Wind power is falling rapidly in cost, with turbines becoming bigger and more efficient.
Alexandre Jeanblanc at Investor’s Corner explains that Copenhagen plans to become the first carbon neutral city in the world by 2025! Denmark is blessed with abundant wind energy sources, which is part of the explanation for the capital’s ability to put forward such an ambitious goal. Some 22% of Denmark’s electricity is produced by wind turbines, but the country intends to increase that proportion to 50% by 2025, only six years from now. But Jeanblanc points out that the city has greatly increased the efficiency of its public and older residential buildings. (A lot of buildings still don’t have proper insulation, a simple fix that significantly reduces carbon dioxide production). Copenhagen is also addressing transportation, making the city bicycle-friendly and hoping to account for 75% of trips inside the city by bicycle. The remaining automobiles and buses will be electric or hydrogen.
Some ten percent of greater Copenhagen’s households will be powered by wind turbines set up on 9 artificial islands off its coast, with the complex to be named Holmene. Holmene will itself be net carbon zero, and a major new center of industry, including pharmaceuticals. It will have 5 huge wind turbines, each producing 6 megawatts.
Denmark is a small country of 5.7 million and the main significance of its ambitious decarbonization plans is that they are a demonstration model available for adoption by others likewise endowed with wind resources.
Wind now generates 10% of India’s electricity, and is the largest source of renewable energy in the country. Solar provides about 7% of India’s electricity. With substantial growth last year, India now has 35 gigawatts of wind energy. The country’s total installed electricity capacity is 351 gigawatts. India’s government has ambitious plans for renewables to account for 55% of the country’s electricity by 2030. As a country with 1.3 billion people that is rapidly electrifying the countryside, achievement of that goal would forestall the production of tens of billions of tons of carbon dioxide. (The world currently produces 350 billion metric tons of the dangerous heat-trapping gas every decade, with current lackadaisical policies likely to increase that total substantially by 2029).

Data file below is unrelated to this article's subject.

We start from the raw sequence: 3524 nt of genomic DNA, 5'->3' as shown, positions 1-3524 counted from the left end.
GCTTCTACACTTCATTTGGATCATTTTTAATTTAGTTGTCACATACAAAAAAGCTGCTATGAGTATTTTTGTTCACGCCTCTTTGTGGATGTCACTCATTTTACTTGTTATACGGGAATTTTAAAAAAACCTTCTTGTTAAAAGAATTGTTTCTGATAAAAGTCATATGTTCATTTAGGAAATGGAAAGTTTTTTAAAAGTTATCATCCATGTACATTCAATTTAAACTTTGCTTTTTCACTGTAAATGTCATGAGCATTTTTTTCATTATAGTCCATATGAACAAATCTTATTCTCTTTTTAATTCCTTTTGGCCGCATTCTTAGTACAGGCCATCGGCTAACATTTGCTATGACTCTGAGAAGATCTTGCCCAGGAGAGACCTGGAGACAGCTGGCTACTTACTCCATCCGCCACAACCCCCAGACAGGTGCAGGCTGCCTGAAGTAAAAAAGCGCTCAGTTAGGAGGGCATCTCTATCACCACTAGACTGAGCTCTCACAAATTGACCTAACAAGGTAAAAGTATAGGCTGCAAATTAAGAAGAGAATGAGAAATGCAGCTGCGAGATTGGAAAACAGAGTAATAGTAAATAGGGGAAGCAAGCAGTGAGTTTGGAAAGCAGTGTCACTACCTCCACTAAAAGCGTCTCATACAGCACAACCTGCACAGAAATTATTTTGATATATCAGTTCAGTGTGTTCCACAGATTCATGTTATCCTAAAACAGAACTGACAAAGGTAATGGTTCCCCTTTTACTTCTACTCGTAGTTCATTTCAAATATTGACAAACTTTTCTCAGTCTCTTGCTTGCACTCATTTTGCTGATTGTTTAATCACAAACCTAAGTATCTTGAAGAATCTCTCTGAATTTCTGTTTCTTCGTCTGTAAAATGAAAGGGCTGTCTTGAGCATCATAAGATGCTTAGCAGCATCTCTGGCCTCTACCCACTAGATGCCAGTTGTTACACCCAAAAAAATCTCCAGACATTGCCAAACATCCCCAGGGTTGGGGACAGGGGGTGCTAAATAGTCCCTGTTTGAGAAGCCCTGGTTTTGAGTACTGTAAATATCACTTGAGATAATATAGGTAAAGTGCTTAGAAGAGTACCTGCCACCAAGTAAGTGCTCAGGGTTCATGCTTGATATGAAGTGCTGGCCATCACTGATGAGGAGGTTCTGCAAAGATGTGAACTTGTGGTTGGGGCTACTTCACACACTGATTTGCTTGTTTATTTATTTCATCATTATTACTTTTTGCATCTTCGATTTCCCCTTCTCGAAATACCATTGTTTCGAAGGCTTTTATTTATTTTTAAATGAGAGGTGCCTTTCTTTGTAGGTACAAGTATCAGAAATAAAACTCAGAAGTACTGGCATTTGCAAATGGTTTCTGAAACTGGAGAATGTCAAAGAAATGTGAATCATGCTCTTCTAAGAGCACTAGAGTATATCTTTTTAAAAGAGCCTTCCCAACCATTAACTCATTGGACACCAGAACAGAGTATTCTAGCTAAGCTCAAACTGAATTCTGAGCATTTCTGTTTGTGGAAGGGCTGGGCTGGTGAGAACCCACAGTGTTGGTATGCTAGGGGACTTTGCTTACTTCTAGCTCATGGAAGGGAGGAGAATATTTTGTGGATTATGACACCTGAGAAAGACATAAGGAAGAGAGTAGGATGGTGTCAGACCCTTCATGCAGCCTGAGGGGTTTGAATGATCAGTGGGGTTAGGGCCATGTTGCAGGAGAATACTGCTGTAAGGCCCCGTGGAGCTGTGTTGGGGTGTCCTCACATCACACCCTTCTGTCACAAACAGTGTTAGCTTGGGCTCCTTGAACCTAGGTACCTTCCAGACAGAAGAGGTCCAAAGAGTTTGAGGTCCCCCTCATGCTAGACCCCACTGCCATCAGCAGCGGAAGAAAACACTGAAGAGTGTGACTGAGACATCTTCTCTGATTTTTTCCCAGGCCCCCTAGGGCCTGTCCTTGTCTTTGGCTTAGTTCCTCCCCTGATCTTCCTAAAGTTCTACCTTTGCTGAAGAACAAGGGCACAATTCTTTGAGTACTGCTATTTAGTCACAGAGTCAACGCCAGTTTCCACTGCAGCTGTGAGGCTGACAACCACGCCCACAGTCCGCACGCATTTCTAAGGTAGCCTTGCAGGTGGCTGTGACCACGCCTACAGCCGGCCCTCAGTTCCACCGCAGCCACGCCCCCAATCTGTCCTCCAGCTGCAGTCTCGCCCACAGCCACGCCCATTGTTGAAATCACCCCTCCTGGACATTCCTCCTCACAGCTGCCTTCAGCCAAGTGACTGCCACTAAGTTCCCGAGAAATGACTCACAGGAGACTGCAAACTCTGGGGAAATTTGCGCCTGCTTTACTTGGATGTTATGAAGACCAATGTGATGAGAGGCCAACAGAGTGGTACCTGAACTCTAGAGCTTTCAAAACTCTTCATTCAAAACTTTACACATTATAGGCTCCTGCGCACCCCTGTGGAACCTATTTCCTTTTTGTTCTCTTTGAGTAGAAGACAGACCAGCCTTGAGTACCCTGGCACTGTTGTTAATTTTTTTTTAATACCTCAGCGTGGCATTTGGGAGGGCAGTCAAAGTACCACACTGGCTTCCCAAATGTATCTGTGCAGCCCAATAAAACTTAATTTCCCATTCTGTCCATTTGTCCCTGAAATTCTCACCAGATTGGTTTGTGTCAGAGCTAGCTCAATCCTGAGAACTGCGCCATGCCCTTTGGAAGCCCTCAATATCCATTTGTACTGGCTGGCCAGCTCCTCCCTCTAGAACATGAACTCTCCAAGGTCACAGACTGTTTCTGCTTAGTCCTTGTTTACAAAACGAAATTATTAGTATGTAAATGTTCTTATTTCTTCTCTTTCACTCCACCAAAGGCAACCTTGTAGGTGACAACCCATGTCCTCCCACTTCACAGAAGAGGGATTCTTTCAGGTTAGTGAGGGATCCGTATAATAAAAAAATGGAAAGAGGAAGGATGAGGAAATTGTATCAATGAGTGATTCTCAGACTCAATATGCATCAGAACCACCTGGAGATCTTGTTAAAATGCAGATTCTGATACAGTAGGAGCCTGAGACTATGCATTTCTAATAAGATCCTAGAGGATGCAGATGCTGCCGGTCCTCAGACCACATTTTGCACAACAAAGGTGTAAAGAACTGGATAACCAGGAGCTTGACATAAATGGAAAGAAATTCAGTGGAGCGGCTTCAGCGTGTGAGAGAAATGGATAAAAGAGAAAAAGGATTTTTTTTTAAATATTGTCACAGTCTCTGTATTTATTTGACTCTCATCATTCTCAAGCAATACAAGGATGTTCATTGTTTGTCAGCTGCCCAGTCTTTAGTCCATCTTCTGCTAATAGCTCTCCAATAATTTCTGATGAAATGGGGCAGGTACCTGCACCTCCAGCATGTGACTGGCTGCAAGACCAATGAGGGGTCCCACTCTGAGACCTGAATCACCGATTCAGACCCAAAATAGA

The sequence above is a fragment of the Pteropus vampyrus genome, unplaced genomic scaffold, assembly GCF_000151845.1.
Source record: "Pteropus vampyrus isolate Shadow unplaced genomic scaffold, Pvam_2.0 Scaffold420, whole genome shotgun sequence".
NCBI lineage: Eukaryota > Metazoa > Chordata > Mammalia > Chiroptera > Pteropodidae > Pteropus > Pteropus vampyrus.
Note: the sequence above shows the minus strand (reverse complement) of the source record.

Costa Rica has increased its installed wind capacity to 407 megawatts, up from only 66 megawatts in 2009. Wind now accounts for 11.5% of Costa Rica’s electricity mix, coming in only behind hydroelectric power. As of summer, 2018, Costa Rica had since 2014 generated 98.53% of its electricity from renewables, including wind, solar, geothermal from volcanoes and hydroelectric. Costa Rica’s main carbon footprint now comes from vehicles, concrete and agriculture, but its progressive president, Carlos Alvarado, has ambitious plans for electrification of transport.
Costa Rica is only a little more populous than Denmark, so it, again, is offering a model to other countries– a crucial model, the adoption of which is crucial if the world is to avoid the worst effects of our climate crisis– tropical temperatures, sea level rise, frequent extreme weather events, and insect, animal and fish die-offs.
Juan Cole teaches Middle Eastern and South Asian history at the University of Michigan. His new book, The New Arabs: How the Millennial Generation Is Changing the Middle East (Simon and Schuster), will officially be published July 1st. He is also the author of Engaging the Muslim World and Napoleon’s Egypt: Invading the Middle East (both Palgrave Macmillan). He has appeared widely on television, radio and on op-ed pages as a commentator on Middle East affairs, and has a regular column at Salon.com. He has written, edited, or translated 14 books and has authored 60 journal articles. His weblog on the contemporary Middle East is Informed Comment.
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